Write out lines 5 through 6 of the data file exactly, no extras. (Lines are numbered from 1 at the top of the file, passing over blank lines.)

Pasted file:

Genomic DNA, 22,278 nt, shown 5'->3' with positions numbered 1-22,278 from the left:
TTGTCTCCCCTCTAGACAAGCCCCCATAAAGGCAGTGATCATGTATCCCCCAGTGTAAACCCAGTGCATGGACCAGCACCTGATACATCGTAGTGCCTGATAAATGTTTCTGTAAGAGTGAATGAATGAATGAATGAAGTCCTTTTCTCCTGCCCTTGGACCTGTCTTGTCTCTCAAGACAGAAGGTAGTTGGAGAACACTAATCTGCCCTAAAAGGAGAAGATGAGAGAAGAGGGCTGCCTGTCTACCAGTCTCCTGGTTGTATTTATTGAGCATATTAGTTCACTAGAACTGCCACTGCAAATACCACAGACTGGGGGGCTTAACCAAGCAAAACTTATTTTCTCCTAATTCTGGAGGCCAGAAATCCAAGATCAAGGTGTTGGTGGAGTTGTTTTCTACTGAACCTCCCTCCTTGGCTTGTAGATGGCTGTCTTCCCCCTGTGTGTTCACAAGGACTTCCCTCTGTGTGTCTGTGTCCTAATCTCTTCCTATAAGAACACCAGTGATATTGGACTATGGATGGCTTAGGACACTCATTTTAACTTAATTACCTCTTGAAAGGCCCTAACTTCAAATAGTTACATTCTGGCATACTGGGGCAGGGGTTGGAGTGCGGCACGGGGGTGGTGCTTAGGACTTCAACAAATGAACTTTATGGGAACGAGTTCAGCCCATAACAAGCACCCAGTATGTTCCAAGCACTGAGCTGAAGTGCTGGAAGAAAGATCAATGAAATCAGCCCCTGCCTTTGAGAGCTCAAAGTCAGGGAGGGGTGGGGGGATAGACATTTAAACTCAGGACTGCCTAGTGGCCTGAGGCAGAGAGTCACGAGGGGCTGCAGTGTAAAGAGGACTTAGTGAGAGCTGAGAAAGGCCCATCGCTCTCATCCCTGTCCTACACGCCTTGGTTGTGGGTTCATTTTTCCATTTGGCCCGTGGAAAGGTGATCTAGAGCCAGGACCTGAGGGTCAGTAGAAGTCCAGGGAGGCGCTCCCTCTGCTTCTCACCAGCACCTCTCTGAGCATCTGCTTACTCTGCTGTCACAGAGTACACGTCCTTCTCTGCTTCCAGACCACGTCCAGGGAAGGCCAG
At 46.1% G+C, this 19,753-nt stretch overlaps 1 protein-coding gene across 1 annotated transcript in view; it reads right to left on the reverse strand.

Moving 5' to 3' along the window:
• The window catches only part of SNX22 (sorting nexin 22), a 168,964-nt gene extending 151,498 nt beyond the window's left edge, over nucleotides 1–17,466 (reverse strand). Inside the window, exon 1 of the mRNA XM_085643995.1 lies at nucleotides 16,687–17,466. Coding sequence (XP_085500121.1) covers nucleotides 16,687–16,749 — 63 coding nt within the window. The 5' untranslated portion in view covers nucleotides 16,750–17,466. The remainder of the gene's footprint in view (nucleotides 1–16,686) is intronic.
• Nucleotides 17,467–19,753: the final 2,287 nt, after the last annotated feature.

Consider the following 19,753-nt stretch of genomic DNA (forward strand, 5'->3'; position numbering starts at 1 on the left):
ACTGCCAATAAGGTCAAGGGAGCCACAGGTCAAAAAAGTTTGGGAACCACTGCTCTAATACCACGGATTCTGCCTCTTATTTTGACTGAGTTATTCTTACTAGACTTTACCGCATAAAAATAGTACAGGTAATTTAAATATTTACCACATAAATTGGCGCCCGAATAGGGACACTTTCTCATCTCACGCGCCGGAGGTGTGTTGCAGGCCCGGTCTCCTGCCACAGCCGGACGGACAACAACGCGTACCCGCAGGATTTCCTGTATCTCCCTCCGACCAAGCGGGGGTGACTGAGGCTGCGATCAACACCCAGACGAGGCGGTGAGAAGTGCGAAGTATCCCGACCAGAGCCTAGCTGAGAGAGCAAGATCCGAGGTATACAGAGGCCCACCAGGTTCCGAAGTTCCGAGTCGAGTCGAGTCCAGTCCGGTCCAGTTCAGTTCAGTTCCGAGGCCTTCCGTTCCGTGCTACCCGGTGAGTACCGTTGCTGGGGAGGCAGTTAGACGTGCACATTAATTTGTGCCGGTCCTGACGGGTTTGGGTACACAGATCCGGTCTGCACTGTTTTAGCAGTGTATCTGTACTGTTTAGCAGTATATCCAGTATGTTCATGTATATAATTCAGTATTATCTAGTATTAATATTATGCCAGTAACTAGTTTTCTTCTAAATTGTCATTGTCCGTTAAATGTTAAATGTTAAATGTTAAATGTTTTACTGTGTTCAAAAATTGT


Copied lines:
• The window catches only part of SNX22 (sorting nexin 22), a 168,964-nt gene extending 151,498 nt beyond the window's left edge, over nucleotides 1–17,466 (reverse strand). Inside the window, exon 1 of the mRNA XM_085643995.1 lies at nucleotides 16,687–17,466. Coding sequence (XP_085500121.1) covers nucleotides 16,687–16,749 — 63 coding nt within the window. The 5' untranslated portion in view covers nucleotides 16,750–17,466. The remainder of the gene's footprint in view (nucleotides 1–16,686) is intronic.
• Nucleotides 17,467–19,753: the final 2,287 nt, after the last annotated feature.